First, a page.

- The Washington Times - Sunday, June 5, 2022

A round of applause, please, for the Ronald Reagan Presidential Foundation and Institute and the U.S. Postal Service, which will reveal a new stamp Monday to honor Nancy Reagan on the 100th anniversary of her birth.

The celebration will take place at the White House.

Among those on hand for the occasion: first lady Jill Biden; Nancy Reagan’s niece Anne Peterson; Reagan Foundation Chairman Frederick Ryan Jr.; and Postmaster General Louis DeJoy.

“Her own stamp. I’m sure she never expected to receive an honor like this. Neither did she expect to be flying all over the country stuck to the front of envelopes,” said son Ron Reagan Jr.

“She would, of course, have reacted modestly to this wonderful commemoration. But secretly she would be very pleased,” Mr. Reagan said in a statement shared with Inside the Beltway.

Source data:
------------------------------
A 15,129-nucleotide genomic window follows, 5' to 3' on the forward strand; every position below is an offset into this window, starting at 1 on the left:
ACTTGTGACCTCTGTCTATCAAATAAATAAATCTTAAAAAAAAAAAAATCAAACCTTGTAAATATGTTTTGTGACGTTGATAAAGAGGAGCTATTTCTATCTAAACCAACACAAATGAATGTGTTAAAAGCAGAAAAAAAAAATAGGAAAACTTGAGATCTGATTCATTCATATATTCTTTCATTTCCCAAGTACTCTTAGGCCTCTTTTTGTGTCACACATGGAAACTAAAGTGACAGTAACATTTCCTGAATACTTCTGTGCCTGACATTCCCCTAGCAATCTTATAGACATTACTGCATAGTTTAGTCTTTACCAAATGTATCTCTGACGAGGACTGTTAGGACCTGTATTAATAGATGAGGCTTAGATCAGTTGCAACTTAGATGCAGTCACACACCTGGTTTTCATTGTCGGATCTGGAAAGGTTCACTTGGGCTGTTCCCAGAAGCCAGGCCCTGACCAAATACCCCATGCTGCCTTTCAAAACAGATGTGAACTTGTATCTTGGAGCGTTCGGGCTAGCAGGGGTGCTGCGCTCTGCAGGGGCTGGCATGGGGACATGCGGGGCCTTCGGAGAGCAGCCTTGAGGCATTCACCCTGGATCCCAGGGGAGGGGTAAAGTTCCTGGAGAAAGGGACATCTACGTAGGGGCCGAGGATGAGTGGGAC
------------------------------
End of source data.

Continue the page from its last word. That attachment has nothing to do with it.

Mr. Ryan noted in a statement that “Nancy Reagan made history as a leader, an advocate, a confidant and a partner. Now, she’s making history as the sixth first lady to have her own stamp.”

“She would be proud to join the ranks of only five first ladies to be honored this way — Martha Washington, Abigail Adams, Dolley Madison, Eleanor Roosevelt and Lady Bird Johnson,” he said.

And one more Reagan-centric moment of note: The event will be livestreamed at 11 a.m. Eastern time; find it at the Reagan Foundation website, ReaganFoundation.org.


House Republican Whip Steve Scalise has some advice about determining the root cause of gun crimes, and on reducing the number of these crimes.